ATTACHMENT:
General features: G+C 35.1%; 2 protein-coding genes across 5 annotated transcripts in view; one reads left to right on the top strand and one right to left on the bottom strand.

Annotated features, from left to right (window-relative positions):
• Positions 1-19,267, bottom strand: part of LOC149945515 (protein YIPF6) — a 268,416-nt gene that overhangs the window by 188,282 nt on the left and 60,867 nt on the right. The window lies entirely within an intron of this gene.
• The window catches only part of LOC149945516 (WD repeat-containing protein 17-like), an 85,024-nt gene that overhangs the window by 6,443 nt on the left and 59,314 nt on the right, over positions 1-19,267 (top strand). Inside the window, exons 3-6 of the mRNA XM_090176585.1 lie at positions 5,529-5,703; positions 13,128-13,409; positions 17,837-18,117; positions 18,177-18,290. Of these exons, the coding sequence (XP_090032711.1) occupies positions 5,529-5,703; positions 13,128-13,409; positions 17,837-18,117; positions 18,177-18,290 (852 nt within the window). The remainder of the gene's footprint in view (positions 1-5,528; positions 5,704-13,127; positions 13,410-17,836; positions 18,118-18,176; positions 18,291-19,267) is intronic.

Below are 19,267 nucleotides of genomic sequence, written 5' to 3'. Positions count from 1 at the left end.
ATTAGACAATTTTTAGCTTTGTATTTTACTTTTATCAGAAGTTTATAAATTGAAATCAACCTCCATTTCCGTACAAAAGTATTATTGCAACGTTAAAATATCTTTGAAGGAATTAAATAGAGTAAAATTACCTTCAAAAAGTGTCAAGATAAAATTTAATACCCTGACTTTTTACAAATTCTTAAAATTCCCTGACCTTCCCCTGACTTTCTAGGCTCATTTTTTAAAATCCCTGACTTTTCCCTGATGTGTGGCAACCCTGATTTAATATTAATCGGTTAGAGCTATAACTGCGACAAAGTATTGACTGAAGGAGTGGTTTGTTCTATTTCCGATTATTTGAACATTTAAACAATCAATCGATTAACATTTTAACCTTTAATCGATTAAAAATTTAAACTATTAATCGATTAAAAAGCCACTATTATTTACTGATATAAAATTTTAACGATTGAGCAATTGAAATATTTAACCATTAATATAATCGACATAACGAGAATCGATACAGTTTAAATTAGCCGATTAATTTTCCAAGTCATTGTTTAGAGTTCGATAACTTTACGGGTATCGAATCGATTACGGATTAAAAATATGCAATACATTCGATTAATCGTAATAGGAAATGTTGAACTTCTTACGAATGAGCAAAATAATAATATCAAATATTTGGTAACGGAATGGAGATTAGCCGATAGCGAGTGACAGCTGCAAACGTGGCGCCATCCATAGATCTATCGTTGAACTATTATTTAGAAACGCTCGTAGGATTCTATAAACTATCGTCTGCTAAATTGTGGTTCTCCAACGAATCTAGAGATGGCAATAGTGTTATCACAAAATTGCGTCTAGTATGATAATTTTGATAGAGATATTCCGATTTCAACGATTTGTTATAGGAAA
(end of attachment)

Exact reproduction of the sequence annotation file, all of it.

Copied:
General features: G+C 35.1%; 2 protein-coding genes across 5 annotated transcripts in view; one reads left to right on the top strand and one right to left on the bottom strand.

Annotated features, from left to right (window-relative positions):
• Positions 1-19,267, bottom strand: part of LOC149945515 (protein YIPF6) — a 268,416-nt gene that overhangs the window by 188,282 nt on the left and 60,867 nt on the right. The window lies entirely within an intron of this gene.
• The window catches only part of LOC149945516 (WD repeat-containing protein 17-like), an 85,024-nt gene that overhangs the window by 6,443 nt on the left and 59,314 nt on the right, over positions 1-19,267 (top strand). Inside the window, exons 3-6 of the mRNA XM_090176585.1 lie at positions 5,529-5,703; positions 13,128-13,409; positions 17,837-18,117; positions 18,177-18,290. Of these exons, the coding sequence (XP_090032711.1) occupies positions 5,529-5,703; positions 13,128-13,409; positions 17,837-18,117; positions 18,177-18,290 (852 nt within the window). The remainder of the gene's footprint in view (positions 1-5,528; positions 5,704-13,127; positions 13,410-17,836; positions 18,118-18,176; positions 18,291-19,267) is intronic.

Below are 19,267 nucleotides of genomic sequence, written 5' to 3'. Positions count from 1 at the left end.
ATTAGACAATTTTTAGCTTTGTATTTTACTTTTATCAGAAGTTTATAAATTGAAATCAACCTCCATTTCCGTACAAAAGTATTATTGCAACGTTAAAATATCTTTGAAGGAATTAAATAGAGTAAAATTACCTTCAAAAAGTGTCAAGATAAAATTTAATACCCTGACTTTTTACAAATTCTTAAAATTCCCTGACCTTCCCCTGACTTTCTAGGCTCATTTTTTAAAATCCCTGACTTTTCCCTGATGTGTGGCAACCCTGATTTAATATTAATCGGTTAGAGCTATAACTGCGACAAAGTATTGACTGAAGGAGTGGTTTGTTCTATTTCCGATTATTTGAACATTTAAACAATCAATCGATTAACATTTTAACCTTTAATCGATTAAAAATTTAAACTATTAATCGATTAAAAAGCCACTATTATTTACTGATATAAAATTTTAACGATTGAGCAATTGAAATATTTAACCATTAATATAATCGACATAACGAGAATCGATACAGTTTAAATTAGCCGATTAATTTTCCAAGTCATTGTTTAGAGTTCGATAACTTTACGGGTATCGAATCGATTACGGATTAAAAATATGCAATACATTCGATTAATCGTAATAGGAAATGTTGAACTTCTTACGAATGAGCAAAATAATAATATCAAATATTTGGTAACGGAATGGAGATTAGCCGATAGCGAGTGACAGCTGCAAACGTGGCGCCATCCATAGATCTATCGTTGAACTATTATTTAGAAACGCTCGTAGGATTCTATAAACTATCGTCTGCTAAATTGTGGTTCTCCAACGAATCTAGAGATGGCAATAGTGTTATCACAAAATTGCGTCTAGTATGATAATTTTGATAGAGATATTCCGATTTCAACGATTTGTTATAGGAAA